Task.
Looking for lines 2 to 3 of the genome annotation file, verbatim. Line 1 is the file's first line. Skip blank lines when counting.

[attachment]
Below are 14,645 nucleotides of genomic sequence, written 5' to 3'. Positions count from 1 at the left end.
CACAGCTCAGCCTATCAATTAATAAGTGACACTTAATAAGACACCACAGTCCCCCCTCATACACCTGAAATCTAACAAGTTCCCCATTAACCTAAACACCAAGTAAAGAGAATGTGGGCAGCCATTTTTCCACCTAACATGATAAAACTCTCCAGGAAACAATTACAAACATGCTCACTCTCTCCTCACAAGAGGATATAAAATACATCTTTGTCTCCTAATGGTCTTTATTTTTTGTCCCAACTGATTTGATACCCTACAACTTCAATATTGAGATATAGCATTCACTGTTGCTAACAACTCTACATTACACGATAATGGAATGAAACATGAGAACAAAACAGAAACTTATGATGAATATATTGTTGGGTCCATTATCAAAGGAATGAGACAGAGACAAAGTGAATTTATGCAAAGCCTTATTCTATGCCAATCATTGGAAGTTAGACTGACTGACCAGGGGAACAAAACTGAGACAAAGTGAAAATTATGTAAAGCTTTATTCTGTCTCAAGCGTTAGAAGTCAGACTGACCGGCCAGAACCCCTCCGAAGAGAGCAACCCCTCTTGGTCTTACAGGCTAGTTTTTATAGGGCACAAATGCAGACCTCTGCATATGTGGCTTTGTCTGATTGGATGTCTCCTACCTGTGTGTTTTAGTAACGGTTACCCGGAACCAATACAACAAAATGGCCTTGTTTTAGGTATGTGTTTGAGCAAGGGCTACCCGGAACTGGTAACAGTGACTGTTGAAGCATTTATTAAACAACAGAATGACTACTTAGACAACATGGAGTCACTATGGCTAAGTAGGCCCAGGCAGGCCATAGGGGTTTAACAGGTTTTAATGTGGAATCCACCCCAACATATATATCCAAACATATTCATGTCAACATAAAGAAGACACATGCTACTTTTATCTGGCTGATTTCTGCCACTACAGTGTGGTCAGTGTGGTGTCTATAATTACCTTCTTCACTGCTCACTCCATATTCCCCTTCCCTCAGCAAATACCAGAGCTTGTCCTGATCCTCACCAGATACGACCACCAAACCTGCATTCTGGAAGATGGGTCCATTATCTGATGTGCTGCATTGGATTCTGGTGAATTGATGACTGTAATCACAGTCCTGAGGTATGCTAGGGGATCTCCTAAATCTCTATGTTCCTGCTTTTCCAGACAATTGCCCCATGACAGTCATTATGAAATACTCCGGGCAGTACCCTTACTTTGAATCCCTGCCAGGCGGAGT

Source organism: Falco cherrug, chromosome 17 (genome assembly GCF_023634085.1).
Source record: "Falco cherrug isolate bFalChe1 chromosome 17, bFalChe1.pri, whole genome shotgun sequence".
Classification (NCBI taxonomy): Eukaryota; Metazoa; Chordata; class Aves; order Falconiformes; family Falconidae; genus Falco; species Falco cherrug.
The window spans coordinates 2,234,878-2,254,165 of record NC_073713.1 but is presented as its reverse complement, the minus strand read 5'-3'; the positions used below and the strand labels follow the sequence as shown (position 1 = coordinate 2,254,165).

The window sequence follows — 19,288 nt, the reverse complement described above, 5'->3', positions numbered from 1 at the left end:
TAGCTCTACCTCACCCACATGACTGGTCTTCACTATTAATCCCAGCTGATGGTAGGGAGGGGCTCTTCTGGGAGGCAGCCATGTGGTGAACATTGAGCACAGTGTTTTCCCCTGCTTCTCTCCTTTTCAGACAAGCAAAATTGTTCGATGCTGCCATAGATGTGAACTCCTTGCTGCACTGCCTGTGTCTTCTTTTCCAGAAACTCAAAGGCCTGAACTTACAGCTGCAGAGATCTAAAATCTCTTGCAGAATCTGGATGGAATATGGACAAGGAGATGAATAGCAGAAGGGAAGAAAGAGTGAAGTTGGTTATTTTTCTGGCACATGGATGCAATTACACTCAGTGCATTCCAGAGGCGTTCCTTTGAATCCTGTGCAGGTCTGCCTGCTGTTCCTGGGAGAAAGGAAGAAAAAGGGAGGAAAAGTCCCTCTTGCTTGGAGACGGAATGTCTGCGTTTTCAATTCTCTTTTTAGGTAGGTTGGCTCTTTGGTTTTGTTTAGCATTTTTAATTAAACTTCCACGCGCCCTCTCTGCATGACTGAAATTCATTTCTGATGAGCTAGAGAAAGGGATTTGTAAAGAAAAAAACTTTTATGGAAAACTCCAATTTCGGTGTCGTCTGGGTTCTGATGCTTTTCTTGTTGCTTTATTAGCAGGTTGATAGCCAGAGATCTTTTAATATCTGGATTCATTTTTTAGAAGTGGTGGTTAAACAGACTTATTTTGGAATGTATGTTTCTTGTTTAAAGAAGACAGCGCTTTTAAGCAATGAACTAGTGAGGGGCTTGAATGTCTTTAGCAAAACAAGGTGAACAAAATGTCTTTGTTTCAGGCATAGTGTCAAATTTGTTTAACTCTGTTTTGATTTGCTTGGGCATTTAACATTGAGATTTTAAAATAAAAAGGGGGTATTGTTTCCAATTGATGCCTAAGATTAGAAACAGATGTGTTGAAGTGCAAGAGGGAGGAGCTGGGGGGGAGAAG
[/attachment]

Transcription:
CACAGCTCAGCCTATCAATTAATAAGTGACACTTAATAAGACACCACAGTCCCCCCTCATACACCTGAAATCTAACAAGTTCCCCATTAACCTAAACACCAAGTAAAGAGAATGTGGGCAGCCATTTTTCCACCTAACATGATAAAACTCTCCAGGAAACAATTACAAACATGCTCACTCTCTCCTCACAAGAGGATATAAAATACATCTTTGTCTCCTAATGGTCTTTATTTTTTGTCCCAACTGATTTGATACCCTACAACTTCAATATTGAGATATAGCATTCACTGTTGCTAACAACTCTACATTACACGATAATGGAATGAAACATGAGAACAAAACAGAAACTTATGATGAATATATTGTTGGGTCCATTATCAAAGGAATGAGACAGAGACAAAGTGAATTTATGCAAAGCCTTATTCTATGCCAATCATTGGAAGTTAGACTGACTGACCAGGGGAACAAAACTGAGACAAAGTGAAAATTATGTAAAGCTTTATTCTGTCTCAAGCGTTAGAAGTCAGACTGACCGGCCAGAACCCCTCCGAAGAGAGCAACCCCTCTTGGTCTTACAGGCTAGTTTTTATAGGGCACAAATGCAGACCTCTGCATATGTGGCTTTGTCTGATTGGATGTCTCCTACCTGTGTGTTTTAGTAACGGTTACCCGGAACCAATACAACAAAATGGCCTTGTTTTAGGTATGTGTTTGAGCAAGGGCTACCCGGAACTGGTAACAGTGACTGTTGAAGCATTTATTAAACAACAGAATGACTACTTAGACAACATGGAGTCACTATGGCTAAGTAGGCCCAGGCAGGCCATAGGGGTTTAACAGGTTTTAATGTGGAATCCACCCCAACATATATATCCAAACATATTCATGTCAACATAAAGAAGACACATGCTACTTTTATCTGGCTGATTTCTGCCACTACAGTGTGGTCAGTGTGGTGTCTATAATTACCTTCTTCACTGCTCACTCCATATTCCCCTTCCCTCAGCAAATACCAGAGCTTGTCCTGATCCTCACCAGATACGACCACCAAACCTGCATTCTGGAAGATGGGTCCATTATCTGATGTGCTGCATTGGATTCTGGTGAATTGATGACTGTAATCACAGTCCTGAGGTATGCTAGGGGATCTCCTAAATCTCTATGTTCCTGCTTTTCCAGACAATTGCCCCATGACAGTCATTATGAAATACTCCGGGCAGTACCCTTACTTTGAATCCCTGCCAGGCGGAGT

Source organism: Falco cherrug, chromosome 17 (genome assembly GCF_023634085.1).